SNSF and Innosuisse facilitate the creation of start-ups in Switzerland

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Start-ups drive innovation and enable the use of research results. The SNSF and Innosuisse facilitate the creation of start-ups in Switzerland, as a study commissioned by the two organisations shows.

Start-ups are an important driver of innovation. They make it possible to combine fundamental knowledge with the latest research results and to develop new cutting-edge applications at the same.

The Swiss National Science Foundation (SNSF) and Innosuisse, the Swiss Innovation Agency, promote research and innovation on behalf of the federal government. They provide important stimuli and contributions at various points in the innovation chain – from the promotion of fundamental knowledge to use-inspired basic research to science-based innovation. The two organisations are thus making important contributions to strengthening Switzerland's start-up ecosystem. To better understand how they contribute to the emergence of start-ups and to fine-tune their joint funding system, the SNSF and Innosuisse commissioned a study by the Fraunhofer Institute for Systems and Innovation Research (ISI).

Rapid implementation of research results by start-ups

An online survey of 470 start-ups founded in Switzerland since 2011 was conducted for the study. The companies provided information about their business idea, their composition and their development goals. Key questions addressed in the study included whether or not the idea for a start-up had originated from a science institution (e.g. university, research institution), and how such start-ups differ from each other.

The results showed that start-ups originating from scientific institutions are characterised by the rapid translation of research knowledge into innovations and specific start-ups. These start-ups are based more strongly on science and technology. They also tend to focus increasingly on their own innovations and are more strongly oriented towards the global market than start-ups that were founded without the involvement of a scientific institution. Overall, both groups contribute to the great diversity found among Swiss start-ups.

Funding system for start-ups works well

Another key focus of the study was the role of public funding and support from the SNSF, Innosuisse and the joint BRIDGE programme. The survey results were supplemented by case studies of selected start-ups that had received funding from the SNSF and Innosuisse. It was shown that the funding system for start-ups in Switzerland works well. The SNSF and Innosuisse play an important role in this system and complement each other based on their respective mandates.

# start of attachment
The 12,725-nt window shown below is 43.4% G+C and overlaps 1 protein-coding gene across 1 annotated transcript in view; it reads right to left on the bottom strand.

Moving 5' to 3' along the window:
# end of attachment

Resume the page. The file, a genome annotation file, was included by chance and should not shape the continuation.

While the SNSF funds research in all disciplines, Innosuisse mainly supports innovation projects in which universities and companies work together. The study shows that both research funding and innovation projects generate ideas and lay the scientific and technical foundations that can later lead to the founding of start-ups. In addition to funding from the SNSF and Innosuisse, including BRIDGE, university funding and EU programmes also contribute to the founding of start-ups in Switzerland.

Finely calibrated funding portfolios

Overall, the study shows that the SNSF and Innosuisse have developed well-coordinated funding portfolios across the entire innovation chain of Switzerland's complex start-up ecosystem (from basic knowledge to the founding of start-ups). No duplications or gaps in the funding portfolio of the two institutions were identified, which is why there is no fundamental need for action. In order to expand the use of their schemes, the study authors recommend that the SNSF and Innosuisse continue and, if necessary, intensify their cooperation while also optimising their outreach to target groups. The two organisations are now reviewing the recommendations and will make appropriate adjustments where necessary.

For the SNSF as a research funder, the study provides further important insights that it can incorporate into the strategic development of the funding portfolio. For example, it was shown that doctorates and postdocs are particularly relevant for the emergence of start-ups, because founders often develop the idea for their start-up during these academic phases. The funding schemes of the SNSF hence lead to the emergence of innovations and start-ups. This enables society and the economy to benefit rapidly and comprehensively from research results – true to one of the SNSF's priorities for the multi-year period 2025-2028: to exploit the full potential of research.